45. A former bishop of mine once told me that he occasionally interviewed people that he knew where lying, because the Spirit told him so, but he never had enough evidence to do anything about it, like deny a temple recommend or something.

    I’ve never figured out why the Spirit wasn’t more specific with him.

  46. Stephanie says:

    Goldam, maybe because it’s a test of their integrity and not the Bishop’s. The Bishop is standing in for the Lord, so they aren’t just lying to him.

  47. Glenn Smith says:

    When my wife was RS president, she accompanied the Bishop to visit a less active sister at her place of employment, a local bar. The sister worked as a bartender. Our ward covers six small towns in two countries. So, the likelyhood of another ward member seeing the Bishop and RS President going to the bar together was small…… The Bishop told me later he would be more careful.

    Re Bishop as judge
    In some areas , temporal disputes were taken to a Church authority for a decision. I suppose this was because civil courts were too distant in newly settled areas. Such an event occured in my family. The ruling was that if the relative (grandfather’s brother-in-law) was not being truthful with the “court”, his daughters would all suffer broken marriages. And they did.

  48. My first thought would be what my role in this is and what I’m being asked to do.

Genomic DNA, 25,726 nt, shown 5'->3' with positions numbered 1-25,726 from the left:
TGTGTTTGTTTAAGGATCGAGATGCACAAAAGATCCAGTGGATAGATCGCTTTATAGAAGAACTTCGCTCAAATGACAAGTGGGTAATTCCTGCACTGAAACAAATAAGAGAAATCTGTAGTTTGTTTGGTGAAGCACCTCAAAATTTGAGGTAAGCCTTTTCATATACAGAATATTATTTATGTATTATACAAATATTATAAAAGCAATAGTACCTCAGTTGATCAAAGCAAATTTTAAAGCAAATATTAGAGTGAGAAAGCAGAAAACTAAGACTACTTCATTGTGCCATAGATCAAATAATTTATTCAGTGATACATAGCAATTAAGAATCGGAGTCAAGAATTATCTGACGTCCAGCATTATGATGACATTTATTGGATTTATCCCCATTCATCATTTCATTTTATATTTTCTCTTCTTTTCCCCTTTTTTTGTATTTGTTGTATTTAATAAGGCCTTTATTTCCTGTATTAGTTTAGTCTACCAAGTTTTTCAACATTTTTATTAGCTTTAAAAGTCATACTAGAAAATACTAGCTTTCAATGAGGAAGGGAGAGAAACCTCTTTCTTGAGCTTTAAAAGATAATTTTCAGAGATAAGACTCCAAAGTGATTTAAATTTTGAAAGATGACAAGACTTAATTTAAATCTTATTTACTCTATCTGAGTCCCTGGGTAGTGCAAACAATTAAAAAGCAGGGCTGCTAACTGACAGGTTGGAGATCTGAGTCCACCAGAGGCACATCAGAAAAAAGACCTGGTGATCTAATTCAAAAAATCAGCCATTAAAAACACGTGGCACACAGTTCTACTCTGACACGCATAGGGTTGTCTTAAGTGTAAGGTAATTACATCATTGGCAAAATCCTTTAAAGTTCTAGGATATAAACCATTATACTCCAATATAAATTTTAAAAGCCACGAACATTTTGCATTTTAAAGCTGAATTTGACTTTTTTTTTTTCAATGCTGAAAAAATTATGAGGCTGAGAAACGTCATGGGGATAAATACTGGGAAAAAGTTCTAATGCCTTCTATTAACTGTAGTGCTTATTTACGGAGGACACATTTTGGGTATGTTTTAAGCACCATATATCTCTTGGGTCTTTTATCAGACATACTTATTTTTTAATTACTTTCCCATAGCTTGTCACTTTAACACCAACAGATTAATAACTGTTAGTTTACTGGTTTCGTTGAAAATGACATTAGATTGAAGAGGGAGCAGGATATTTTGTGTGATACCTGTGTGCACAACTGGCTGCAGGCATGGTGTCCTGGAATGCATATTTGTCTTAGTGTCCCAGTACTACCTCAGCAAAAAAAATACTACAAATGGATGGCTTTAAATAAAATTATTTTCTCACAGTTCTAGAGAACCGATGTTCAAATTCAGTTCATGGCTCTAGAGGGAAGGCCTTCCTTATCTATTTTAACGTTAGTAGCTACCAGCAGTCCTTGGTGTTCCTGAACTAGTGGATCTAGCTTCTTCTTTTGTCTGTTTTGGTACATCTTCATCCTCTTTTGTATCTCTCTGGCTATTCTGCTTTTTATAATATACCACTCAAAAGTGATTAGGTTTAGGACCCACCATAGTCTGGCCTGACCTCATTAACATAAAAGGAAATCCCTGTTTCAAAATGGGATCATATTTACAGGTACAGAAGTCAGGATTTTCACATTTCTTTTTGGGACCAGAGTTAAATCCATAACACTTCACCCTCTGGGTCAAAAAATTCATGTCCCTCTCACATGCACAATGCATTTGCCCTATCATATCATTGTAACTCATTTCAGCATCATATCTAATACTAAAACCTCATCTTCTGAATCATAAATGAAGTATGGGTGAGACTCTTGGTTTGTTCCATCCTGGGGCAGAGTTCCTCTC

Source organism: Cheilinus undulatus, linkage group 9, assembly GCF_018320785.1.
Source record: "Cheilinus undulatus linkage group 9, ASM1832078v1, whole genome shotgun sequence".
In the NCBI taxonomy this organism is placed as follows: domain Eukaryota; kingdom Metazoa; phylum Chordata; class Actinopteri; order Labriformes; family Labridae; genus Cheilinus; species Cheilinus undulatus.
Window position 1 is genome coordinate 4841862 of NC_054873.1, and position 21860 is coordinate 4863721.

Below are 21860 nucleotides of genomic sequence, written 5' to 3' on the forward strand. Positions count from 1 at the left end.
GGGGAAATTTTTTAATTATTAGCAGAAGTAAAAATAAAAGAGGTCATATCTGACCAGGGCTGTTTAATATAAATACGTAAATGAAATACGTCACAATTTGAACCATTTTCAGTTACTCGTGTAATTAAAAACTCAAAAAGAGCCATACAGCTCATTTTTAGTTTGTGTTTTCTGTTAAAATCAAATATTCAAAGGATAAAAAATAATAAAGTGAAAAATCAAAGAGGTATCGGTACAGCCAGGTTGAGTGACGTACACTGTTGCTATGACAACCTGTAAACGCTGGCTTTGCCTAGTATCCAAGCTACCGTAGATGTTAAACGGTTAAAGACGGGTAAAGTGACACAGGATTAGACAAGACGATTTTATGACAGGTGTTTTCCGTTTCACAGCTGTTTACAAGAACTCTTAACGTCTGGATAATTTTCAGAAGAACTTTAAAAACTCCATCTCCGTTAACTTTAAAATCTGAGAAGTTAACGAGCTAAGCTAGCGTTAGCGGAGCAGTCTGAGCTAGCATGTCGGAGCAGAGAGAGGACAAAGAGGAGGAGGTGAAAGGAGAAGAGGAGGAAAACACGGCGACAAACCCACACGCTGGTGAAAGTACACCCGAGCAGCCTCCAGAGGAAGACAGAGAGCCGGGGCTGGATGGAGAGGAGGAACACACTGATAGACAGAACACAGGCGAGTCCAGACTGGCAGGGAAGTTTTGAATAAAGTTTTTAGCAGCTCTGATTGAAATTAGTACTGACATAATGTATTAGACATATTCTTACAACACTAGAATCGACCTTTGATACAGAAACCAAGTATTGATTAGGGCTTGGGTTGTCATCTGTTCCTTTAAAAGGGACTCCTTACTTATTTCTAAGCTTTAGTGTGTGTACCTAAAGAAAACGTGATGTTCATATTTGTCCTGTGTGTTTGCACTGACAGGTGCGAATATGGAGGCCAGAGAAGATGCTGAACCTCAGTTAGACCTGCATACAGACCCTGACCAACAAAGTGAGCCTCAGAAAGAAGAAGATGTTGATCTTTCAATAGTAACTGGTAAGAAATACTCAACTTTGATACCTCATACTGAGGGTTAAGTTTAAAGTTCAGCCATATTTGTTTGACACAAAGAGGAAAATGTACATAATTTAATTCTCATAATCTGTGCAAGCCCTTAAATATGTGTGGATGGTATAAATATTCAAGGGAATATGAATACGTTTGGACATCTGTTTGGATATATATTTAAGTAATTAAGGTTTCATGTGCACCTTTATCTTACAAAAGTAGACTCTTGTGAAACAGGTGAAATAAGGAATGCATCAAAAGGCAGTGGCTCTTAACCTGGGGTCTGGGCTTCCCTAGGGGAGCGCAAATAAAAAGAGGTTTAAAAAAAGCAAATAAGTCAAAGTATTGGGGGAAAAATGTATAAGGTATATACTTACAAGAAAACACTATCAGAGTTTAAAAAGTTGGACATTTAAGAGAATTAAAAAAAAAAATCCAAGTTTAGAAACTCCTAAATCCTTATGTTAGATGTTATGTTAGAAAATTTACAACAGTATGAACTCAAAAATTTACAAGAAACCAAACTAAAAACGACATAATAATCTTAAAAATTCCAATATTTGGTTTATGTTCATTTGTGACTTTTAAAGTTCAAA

The wife is either asking me to play the part of judge in Israel here and excommunicate the guy, or she is simply looking for someone to take her side in a domestic dispute.

    If it’s the later, she can leave me out of it. She’s got friends and family for that. I’ll be happy to sit and hear her out and maybe even give some advice. But she shouldn’t expect me to be taking her side in this dispute. I don’t think that’s a proper use of a bishop’s time.

    If she is asking me to excommunicate him – well, I’m going to need evidence for that. Barring that, I can’t in good conscience move forward with disciplinary proceedings. I also wonder what she hopes to get out of her husband being excommunicated.

    My overall inclination is to stay out of it and let them sort it out themselves without using me as a club to beat the other spouse with.

  49. By the way, a Bishop playing Magnum PI and scoping out a house of prostitution is a waste of his valuable time, and probably ill-advised anyway. These kind of establishments tend to have problems with people snooping around, and they’re probably going to notice you snooping around. It’ll just be trouble.

  50. “This incident is a true story. It is recorded in a copy I have of the handwritten notes of branch presidency meetings from the New Orleans branch in 1844.”

    What an interesting post. To the author of this post I say, how did you come to across these notes? What else was in them. I am completely intrigued.

    I am quite new to blogs and so of course new to this blog as well and perhaps this has been disclosed at some earlier date somewhere, if so bear with me please.

  51. I (well, not *I*, since I doubt the Mormon church would let women be branch presidents in my lifetime), would refer them to a licensed psychological/marital counselor, stat, and get out of it.